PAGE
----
City up in arms over academics' calls for a windfall tax on banking bonuses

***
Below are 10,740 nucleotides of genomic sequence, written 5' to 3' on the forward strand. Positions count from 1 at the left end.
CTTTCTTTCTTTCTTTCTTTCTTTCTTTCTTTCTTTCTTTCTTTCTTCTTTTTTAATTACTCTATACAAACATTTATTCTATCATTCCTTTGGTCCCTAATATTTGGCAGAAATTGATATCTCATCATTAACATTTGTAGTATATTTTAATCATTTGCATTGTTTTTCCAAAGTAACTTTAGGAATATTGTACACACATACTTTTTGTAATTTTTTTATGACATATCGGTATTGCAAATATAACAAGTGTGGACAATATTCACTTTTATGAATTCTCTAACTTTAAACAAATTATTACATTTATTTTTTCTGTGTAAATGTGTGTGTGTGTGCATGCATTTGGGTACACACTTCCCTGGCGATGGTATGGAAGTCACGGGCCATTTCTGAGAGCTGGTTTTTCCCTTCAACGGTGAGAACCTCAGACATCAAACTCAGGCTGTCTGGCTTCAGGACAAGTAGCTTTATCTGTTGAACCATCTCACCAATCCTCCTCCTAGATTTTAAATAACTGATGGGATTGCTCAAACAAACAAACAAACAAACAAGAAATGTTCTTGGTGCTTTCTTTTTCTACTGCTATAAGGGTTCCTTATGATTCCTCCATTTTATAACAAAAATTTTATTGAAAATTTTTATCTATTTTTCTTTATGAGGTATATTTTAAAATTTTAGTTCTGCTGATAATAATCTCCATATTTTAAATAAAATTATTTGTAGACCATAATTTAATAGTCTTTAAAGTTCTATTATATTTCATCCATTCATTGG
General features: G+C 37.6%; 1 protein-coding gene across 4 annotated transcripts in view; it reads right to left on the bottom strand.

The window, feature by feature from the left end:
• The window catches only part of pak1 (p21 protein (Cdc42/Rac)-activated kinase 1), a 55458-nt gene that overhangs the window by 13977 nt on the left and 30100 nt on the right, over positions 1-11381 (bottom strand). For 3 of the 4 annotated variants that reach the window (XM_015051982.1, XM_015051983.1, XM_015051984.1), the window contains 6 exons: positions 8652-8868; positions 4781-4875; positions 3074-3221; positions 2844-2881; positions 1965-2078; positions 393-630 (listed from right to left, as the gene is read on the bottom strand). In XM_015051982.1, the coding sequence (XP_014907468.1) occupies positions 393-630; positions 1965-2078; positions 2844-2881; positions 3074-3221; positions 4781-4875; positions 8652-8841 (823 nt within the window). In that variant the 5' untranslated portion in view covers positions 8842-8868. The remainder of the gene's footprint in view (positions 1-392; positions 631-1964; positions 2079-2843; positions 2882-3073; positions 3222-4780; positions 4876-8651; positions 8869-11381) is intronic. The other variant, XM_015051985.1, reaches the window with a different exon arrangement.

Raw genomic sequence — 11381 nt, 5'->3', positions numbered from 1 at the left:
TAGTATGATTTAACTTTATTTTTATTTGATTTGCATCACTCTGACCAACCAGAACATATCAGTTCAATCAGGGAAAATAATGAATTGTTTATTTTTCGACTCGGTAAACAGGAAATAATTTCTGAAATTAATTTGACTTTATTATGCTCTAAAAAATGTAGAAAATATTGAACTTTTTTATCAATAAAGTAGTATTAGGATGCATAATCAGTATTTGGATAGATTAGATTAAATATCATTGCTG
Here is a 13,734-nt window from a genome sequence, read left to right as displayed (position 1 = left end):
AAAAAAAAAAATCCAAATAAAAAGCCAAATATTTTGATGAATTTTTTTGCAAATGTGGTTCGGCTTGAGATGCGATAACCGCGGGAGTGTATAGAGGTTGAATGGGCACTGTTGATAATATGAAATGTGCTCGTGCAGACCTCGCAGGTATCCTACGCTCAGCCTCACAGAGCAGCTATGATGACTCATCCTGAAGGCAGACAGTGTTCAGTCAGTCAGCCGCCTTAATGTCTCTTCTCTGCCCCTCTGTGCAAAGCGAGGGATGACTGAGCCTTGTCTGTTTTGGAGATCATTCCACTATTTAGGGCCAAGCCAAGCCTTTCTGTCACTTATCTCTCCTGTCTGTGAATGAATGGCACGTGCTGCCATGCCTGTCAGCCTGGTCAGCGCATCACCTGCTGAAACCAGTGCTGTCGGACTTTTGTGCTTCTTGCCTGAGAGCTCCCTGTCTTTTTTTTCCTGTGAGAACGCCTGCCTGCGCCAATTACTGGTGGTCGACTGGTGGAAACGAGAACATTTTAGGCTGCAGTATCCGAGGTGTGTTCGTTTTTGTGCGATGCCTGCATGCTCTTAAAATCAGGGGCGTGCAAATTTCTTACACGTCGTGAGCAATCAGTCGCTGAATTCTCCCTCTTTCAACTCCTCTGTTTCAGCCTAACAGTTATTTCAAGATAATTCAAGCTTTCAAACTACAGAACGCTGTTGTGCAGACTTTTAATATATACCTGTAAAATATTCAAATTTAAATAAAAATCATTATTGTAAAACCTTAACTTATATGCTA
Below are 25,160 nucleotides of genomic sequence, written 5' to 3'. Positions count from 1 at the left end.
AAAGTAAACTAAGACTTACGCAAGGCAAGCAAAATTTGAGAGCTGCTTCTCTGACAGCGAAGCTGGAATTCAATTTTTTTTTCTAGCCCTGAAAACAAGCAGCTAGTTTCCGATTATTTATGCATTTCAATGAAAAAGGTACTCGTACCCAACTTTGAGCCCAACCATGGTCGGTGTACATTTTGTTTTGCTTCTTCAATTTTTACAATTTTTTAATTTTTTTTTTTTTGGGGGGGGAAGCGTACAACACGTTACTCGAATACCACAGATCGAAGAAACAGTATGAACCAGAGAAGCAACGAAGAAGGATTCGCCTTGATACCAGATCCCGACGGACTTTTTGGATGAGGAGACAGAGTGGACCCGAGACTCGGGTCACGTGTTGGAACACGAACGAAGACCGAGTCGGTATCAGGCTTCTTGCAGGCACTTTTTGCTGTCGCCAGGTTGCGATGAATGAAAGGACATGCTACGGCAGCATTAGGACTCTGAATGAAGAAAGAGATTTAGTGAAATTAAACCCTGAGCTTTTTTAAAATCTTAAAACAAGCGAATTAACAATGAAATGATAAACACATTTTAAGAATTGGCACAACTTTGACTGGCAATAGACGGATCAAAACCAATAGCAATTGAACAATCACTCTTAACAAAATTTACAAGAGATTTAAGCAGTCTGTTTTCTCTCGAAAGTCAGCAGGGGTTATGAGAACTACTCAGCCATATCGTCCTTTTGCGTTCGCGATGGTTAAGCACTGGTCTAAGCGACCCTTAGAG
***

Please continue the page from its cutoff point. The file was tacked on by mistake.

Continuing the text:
LEADING City figures yesterday slammed the idea of a windfall tax on bonuses floated by a group of university professors, labelling it &ldquo;gratuitous&rdquo;, &ldquo;impossible&rdquo; and &ldquo;absurd&rdquo;.<br /><br />The 14 business school academics, writing in a letter to The Guardian newspaper, said money raised should be injected into public services, to reimburse taxpayers for the billions used to bail out the banks in the current economic crisis.<br /><br />But the City was enraged by the idea, claiming it would unnecessarily penalise the sector and drive away talent to other jurisdictions.<br /><br />&ldquo;We already pay higher tax on bonuses than in most other countries,&rdquo; said Angela Knight, chief executive of the British Bankers&rsquo; Association. <br /><br />Jon Terry, head of reward at PricewaterhouseCoopers, said it would be impossible to make the tax equitable. &ldquo;We need to introduce a remuneration system that is fair and sustainable,&rdquo; he said.<br /><br />Tim Linacre, chief executive of stockbroker Panmure Gordon, added: &ldquo;The City is still one of the few UK success stories and will be one of the few engines for growth in the future. Absurd, politically motivated tax grabs can only damage the economy.&rdquo;<br /><br />Liberal Democrat Treasury spokesman Vince Cable said the new 50 per cent tax bracket was already effectively a tax on bonuses, making the idea of a windfall tax &ldquo;gratuitous&rdquo;.